It’s no spoiler to reveal that Professor Azar has a God complex.  He’s not just interested in sectarian conflict, he likes to generate it, and has deliberately chosen his students to represent different attitudes towards religion and faith.  He manipulates their activities so that those holding extreme positions have to work together, and some of the other academic staff are dubious about the psychological distress he has been known to cause.  He goes so far as to engineer Peri into joining a share house with the radical Shirin and the pious Mona, reproducing the tension and conflict from Peri’s home in Turkey as the women argue passionately about identity, Islam, feminism and modernity.

The structure of the novel hints at some dramatic conflict that impacted on these women and their professor.  Three Daughters of Eve begins with middle-aged Peri with her teenage daughter Deniz on her way to a dinner party in Istanbul.  The traffic and her tiresome daughter combine to transform Peri from a respectable woman who represses her emotions into an Amazon who takes off after a handbag thief but almost gets raped in the back streets.  With a bandaged hand and torn dress, she finally arrives at the dinner party but refuses to conform to the expectations of the guests that she tidy herself up.  The progress of this dinner party is woven through the novel, enabling Shafak to comment on male entitlement and women’s rights, the gulf between rich and poor in modern Turkey, the secular-Islamist divide, and the tension between Turkish identity and Europeanising influences such as the movement for democracy and acceptance into the EU.  But for Peri, the photo that fell from her bag brings back memories of her time at Oxford and the people who were so important in her life.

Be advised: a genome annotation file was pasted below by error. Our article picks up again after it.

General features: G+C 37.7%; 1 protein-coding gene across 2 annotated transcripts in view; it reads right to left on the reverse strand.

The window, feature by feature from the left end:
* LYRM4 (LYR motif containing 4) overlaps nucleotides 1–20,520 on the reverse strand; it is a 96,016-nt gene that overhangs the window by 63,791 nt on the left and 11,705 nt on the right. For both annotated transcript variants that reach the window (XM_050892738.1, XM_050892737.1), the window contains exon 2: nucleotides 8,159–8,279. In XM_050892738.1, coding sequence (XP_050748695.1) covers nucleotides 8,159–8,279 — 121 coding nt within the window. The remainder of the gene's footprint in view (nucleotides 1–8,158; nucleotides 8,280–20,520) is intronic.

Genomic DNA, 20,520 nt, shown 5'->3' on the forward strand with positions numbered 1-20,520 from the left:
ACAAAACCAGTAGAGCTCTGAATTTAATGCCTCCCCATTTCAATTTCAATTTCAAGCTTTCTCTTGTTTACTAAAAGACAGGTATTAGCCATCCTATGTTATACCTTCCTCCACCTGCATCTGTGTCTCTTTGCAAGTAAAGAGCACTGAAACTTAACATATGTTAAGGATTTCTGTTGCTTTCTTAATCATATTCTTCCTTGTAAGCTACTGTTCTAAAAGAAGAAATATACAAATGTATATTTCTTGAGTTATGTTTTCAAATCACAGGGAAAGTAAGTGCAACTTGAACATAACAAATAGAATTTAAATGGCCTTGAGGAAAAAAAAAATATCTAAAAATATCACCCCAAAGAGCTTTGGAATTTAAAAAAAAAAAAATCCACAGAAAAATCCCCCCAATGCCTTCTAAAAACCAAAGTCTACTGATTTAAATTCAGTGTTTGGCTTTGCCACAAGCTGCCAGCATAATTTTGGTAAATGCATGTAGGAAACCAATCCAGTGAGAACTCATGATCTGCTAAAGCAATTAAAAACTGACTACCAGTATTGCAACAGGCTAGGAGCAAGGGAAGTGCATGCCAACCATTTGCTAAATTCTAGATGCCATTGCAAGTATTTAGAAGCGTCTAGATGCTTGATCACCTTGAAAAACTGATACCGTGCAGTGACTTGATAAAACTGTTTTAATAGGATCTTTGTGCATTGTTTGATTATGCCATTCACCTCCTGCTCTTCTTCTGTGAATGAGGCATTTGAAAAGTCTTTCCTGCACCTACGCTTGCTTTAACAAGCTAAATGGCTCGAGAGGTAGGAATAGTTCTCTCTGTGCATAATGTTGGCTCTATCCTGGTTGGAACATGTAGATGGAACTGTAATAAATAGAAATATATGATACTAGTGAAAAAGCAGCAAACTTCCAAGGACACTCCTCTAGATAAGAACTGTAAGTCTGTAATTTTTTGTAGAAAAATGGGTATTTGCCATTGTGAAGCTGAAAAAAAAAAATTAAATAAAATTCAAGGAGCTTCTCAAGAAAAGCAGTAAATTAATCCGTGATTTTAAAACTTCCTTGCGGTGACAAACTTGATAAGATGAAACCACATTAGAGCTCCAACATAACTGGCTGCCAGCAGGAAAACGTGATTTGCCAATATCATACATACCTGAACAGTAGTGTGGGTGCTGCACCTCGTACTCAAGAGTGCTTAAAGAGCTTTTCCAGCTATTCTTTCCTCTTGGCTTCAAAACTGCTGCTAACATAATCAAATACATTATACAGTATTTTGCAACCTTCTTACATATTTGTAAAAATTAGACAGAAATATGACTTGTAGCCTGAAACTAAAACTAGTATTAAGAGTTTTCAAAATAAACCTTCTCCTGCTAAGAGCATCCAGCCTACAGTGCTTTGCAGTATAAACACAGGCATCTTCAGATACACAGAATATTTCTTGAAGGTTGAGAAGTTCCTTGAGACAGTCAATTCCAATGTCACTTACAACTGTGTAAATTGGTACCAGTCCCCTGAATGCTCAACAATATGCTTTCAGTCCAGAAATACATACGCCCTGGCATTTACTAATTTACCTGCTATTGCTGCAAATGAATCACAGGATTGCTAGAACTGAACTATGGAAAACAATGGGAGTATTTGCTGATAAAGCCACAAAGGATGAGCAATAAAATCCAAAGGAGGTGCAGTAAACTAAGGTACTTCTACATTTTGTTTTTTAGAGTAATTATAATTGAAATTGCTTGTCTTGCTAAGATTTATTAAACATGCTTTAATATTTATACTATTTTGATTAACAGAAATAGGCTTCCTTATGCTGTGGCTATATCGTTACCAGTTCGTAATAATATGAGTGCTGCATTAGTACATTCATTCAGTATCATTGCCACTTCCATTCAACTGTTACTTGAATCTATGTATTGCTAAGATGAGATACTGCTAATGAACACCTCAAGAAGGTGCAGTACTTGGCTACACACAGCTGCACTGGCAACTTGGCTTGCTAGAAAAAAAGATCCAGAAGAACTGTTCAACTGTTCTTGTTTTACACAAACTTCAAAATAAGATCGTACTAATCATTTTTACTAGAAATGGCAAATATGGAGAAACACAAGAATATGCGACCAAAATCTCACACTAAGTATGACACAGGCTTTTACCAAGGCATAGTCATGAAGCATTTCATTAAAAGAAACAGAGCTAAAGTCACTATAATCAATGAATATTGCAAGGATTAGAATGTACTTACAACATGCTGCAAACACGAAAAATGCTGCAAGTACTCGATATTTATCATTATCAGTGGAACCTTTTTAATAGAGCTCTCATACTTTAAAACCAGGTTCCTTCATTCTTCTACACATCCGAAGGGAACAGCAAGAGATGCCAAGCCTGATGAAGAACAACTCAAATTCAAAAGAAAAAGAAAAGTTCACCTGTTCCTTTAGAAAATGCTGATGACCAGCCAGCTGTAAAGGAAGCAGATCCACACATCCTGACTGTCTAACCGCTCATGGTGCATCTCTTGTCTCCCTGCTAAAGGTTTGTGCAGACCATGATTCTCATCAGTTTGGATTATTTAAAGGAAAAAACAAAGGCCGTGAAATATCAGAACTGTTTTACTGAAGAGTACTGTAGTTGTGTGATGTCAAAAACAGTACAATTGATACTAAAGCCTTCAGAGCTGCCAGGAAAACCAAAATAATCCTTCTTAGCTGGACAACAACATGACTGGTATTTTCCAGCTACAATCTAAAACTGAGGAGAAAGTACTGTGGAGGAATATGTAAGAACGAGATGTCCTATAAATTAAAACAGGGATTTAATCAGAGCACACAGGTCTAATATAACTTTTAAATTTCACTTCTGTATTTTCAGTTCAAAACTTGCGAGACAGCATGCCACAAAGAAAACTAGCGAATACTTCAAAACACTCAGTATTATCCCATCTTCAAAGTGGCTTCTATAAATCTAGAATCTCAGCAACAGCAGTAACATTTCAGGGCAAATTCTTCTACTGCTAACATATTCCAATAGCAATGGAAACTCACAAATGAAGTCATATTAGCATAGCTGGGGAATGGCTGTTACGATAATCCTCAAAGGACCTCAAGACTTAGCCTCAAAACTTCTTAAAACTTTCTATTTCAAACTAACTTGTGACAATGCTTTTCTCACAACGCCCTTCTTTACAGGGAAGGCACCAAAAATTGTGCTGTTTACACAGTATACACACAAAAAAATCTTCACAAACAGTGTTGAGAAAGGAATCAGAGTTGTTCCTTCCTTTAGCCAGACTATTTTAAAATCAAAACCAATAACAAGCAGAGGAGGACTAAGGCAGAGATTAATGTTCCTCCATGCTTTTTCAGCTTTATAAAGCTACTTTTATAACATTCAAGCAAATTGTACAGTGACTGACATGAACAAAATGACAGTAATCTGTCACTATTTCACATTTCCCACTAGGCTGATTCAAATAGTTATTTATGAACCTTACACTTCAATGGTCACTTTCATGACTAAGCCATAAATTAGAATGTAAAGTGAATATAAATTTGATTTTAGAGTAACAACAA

Memory and forgetting are important motifs in the novel.  At the dinner party, the physics professor raises the spectre of Turkey becoming fundamentalist like Iran.